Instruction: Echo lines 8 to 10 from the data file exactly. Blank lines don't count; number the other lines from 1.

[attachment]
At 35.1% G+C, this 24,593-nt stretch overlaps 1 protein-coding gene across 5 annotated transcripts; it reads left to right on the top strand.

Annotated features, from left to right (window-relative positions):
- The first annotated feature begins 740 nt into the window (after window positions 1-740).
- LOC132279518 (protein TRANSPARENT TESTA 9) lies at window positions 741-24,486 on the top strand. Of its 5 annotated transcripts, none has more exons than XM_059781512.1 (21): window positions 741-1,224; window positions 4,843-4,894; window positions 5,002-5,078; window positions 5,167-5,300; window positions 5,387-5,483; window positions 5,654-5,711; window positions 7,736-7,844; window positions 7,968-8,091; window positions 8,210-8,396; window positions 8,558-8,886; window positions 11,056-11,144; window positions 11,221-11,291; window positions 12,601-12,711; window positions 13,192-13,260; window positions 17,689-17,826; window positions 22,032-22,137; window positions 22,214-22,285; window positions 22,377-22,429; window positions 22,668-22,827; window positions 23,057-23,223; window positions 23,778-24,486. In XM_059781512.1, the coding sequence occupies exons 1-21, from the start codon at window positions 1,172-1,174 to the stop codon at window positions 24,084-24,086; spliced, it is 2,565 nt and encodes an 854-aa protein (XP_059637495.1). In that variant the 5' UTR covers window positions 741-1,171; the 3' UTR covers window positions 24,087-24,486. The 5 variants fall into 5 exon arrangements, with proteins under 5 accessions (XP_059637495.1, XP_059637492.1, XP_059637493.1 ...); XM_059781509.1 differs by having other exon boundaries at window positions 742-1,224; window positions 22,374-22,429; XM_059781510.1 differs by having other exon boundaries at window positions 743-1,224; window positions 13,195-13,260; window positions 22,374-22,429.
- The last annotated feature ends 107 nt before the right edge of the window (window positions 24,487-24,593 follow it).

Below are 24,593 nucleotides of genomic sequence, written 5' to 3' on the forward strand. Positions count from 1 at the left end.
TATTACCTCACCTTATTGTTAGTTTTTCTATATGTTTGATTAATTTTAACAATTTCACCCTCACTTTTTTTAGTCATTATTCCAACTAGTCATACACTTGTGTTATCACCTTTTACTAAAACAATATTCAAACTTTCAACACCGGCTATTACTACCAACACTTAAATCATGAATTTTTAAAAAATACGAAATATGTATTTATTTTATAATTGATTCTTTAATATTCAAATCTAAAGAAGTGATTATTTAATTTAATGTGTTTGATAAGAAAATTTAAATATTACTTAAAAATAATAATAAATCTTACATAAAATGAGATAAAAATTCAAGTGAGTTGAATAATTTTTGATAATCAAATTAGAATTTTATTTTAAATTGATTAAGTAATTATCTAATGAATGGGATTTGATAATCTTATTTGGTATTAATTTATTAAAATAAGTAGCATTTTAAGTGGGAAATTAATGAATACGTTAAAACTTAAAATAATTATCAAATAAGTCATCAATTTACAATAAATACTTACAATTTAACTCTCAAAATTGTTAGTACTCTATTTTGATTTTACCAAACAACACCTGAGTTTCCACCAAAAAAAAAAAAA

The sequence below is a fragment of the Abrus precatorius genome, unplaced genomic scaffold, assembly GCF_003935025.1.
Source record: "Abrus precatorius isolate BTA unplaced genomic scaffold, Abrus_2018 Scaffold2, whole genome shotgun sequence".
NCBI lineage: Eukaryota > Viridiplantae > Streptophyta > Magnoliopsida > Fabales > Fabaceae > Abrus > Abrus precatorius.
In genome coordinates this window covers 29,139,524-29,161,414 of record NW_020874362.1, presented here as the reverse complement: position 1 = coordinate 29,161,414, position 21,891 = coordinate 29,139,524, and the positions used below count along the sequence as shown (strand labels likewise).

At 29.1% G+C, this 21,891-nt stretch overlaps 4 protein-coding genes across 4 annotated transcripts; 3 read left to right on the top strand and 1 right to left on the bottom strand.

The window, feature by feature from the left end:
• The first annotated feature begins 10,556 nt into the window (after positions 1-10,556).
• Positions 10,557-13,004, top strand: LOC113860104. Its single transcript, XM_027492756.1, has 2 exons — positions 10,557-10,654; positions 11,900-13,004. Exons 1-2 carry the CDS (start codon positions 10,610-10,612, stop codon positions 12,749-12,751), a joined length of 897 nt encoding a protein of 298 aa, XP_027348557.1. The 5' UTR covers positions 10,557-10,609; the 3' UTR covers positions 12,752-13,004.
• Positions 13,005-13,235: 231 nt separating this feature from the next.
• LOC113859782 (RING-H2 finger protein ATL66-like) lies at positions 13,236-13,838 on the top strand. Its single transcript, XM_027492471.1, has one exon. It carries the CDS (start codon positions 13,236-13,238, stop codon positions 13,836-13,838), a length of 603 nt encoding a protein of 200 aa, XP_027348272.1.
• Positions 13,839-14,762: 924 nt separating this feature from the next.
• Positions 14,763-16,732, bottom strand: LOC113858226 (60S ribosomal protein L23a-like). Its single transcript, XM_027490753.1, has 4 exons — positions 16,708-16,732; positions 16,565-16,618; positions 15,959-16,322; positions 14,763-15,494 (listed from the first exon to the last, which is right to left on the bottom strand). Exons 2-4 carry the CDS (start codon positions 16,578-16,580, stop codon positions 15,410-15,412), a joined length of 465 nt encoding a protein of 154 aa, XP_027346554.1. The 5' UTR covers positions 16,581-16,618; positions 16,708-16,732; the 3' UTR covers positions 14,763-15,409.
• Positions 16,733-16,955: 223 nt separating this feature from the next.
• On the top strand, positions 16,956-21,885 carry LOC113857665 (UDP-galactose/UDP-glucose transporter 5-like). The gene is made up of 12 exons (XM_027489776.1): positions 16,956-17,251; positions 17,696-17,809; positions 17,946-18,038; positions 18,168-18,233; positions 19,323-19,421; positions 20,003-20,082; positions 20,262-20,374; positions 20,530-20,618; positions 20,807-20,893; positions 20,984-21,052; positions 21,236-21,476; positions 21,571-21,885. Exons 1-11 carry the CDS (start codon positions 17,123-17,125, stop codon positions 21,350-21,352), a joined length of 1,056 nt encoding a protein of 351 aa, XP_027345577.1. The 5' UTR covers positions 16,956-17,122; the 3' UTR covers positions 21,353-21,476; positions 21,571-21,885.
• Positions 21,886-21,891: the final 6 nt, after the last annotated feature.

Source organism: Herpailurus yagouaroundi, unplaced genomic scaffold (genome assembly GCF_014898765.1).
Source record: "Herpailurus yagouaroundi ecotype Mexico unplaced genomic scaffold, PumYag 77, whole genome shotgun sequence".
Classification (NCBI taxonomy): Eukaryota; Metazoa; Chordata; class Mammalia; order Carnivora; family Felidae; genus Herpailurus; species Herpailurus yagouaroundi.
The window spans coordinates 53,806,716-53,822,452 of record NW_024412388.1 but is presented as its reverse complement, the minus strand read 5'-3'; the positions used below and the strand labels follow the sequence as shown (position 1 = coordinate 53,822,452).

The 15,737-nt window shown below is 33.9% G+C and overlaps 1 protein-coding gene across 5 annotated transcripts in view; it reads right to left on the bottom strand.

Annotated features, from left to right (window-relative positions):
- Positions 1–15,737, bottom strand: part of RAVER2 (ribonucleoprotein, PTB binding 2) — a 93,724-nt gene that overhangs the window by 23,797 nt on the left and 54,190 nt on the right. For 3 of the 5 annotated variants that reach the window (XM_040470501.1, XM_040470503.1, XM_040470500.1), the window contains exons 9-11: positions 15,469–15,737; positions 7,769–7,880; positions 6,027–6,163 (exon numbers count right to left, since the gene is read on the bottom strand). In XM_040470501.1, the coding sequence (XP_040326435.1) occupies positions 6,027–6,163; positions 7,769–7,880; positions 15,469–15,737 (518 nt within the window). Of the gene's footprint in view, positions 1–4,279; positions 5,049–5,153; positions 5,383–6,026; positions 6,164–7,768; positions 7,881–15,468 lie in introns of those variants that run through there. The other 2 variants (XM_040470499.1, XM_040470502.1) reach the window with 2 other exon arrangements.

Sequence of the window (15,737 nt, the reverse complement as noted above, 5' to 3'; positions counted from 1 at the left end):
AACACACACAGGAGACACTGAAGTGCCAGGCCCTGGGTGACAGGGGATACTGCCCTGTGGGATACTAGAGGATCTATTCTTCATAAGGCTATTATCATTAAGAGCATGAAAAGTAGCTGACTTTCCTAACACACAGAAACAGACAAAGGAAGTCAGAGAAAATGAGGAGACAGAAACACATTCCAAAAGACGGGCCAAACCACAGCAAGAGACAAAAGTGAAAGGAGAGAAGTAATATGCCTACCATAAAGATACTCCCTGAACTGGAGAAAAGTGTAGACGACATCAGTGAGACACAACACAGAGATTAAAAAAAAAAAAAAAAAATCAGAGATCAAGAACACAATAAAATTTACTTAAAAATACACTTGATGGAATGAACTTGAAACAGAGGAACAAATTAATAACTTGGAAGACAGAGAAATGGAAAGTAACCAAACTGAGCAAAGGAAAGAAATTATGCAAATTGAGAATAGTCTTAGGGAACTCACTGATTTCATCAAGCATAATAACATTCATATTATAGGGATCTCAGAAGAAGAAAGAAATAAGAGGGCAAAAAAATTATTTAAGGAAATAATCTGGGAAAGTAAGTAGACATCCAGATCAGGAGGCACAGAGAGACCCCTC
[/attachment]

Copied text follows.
The sequence below is a fragment of the Abrus precatorius genome, unplaced genomic scaffold, assembly GCF_003935025.1.
Source record: "Abrus precatorius isolate BTA unplaced genomic scaffold, Abrus_2018 Scaffold2, whole genome shotgun sequence".
NCBI lineage: Eukaryota > Viridiplantae > Streptophyta > Magnoliopsida > Fabales > Fabaceae > Abrus > Abrus precatorius.